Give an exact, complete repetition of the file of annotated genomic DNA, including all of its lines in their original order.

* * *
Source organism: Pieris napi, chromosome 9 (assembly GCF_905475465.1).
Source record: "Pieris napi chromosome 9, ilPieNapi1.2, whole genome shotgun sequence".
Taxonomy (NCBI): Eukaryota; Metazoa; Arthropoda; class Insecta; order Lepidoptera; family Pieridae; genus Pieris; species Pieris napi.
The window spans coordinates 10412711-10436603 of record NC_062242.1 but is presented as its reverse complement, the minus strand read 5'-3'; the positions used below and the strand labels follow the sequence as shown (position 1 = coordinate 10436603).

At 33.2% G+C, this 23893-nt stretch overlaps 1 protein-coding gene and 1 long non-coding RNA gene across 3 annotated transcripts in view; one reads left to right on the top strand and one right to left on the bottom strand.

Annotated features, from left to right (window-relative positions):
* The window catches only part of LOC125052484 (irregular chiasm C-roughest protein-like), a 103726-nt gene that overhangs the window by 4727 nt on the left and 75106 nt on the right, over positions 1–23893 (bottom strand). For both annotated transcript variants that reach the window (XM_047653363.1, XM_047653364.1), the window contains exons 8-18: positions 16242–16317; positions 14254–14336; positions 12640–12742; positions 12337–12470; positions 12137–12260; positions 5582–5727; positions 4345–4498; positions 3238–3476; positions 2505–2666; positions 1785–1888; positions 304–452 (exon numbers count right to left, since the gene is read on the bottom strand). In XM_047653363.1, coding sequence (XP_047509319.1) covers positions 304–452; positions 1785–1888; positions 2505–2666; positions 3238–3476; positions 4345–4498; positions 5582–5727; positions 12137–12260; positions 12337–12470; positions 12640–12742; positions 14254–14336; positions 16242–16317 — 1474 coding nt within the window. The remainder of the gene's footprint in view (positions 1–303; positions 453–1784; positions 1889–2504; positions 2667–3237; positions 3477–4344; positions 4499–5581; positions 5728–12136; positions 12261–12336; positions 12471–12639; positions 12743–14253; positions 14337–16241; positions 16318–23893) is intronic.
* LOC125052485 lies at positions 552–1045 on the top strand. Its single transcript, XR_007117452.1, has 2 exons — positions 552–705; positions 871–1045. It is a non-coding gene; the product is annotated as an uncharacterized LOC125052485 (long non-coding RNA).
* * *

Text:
Source organism: Pieris napi, chromosome 9 (assembly GCF_905475465.1).
Source record: "Pieris napi chromosome 9, ilPieNapi1.2, whole genome shotgun sequence".
Taxonomy (NCBI): Eukaryota; Metazoa; Arthropoda; class Insecta; order Lepidoptera; family Pieridae; genus Pieris; species Pieris napi.
The window spans coordinates 10412711-10436603 of record NC_062242.1 but is presented as its reverse complement, the minus strand read 5'-3'; the positions used below and the strand labels follow the sequence as shown (position 1 = coordinate 10436603).

At 33.2% G+C, this 23893-nt stretch overlaps 1 protein-coding gene and 1 long non-coding RNA gene across 3 annotated transcripts in view; one reads left to right on the top strand and one right to left on the bottom strand.

Annotated features, from left to right (window-relative positions):
* The window catches only part of LOC125052484 (irregular chiasm C-roughest protein-like), a 103726-nt gene that overhangs the window by 4727 nt on the left and 75106 nt on the right, over positions 1–23893 (bottom strand). For both annotated transcript variants that reach the window (XM_047653363.1, XM_047653364.1), the window contains exons 8-18: positions 16242–16317; positions 14254–14336; positions 12640–12742; positions 12337–12470; positions 12137–12260; positions 5582–5727; positions 4345–4498; positions 3238–3476; positions 2505–2666; positions 1785–1888; positions 304–452 (exon numbers count right to left, since the gene is read on the bottom strand). In XM_047653363.1, coding sequence (XP_047509319.1) covers positions 304–452; positions 1785–1888; positions 2505–2666; positions 3238–3476; positions 4345–4498; positions 5582–5727; positions 12137–12260; positions 12337–12470; positions 12640–12742; positions 14254–14336; positions 16242–16317 — 1474 coding nt within the window. The remainder of the gene's footprint in view (positions 1–303; positions 453–1784; positions 1889–2504; positions 2667–3237; positions 3477–4344; positions 4499–5581; positions 5728–12136; positions 12261–12336; positions 12471–12639; positions 12743–14253; positions 14337–16241; positions 16318–23893) is intronic.
* LOC125052485 lies at positions 552–1045 on the top strand. Its single transcript, XR_007117452.1, has 2 exons — positions 552–705; positions 871–1045. It is a non-coding gene; the product is annotated as an uncharacterized LOC125052485 (long non-coding RNA).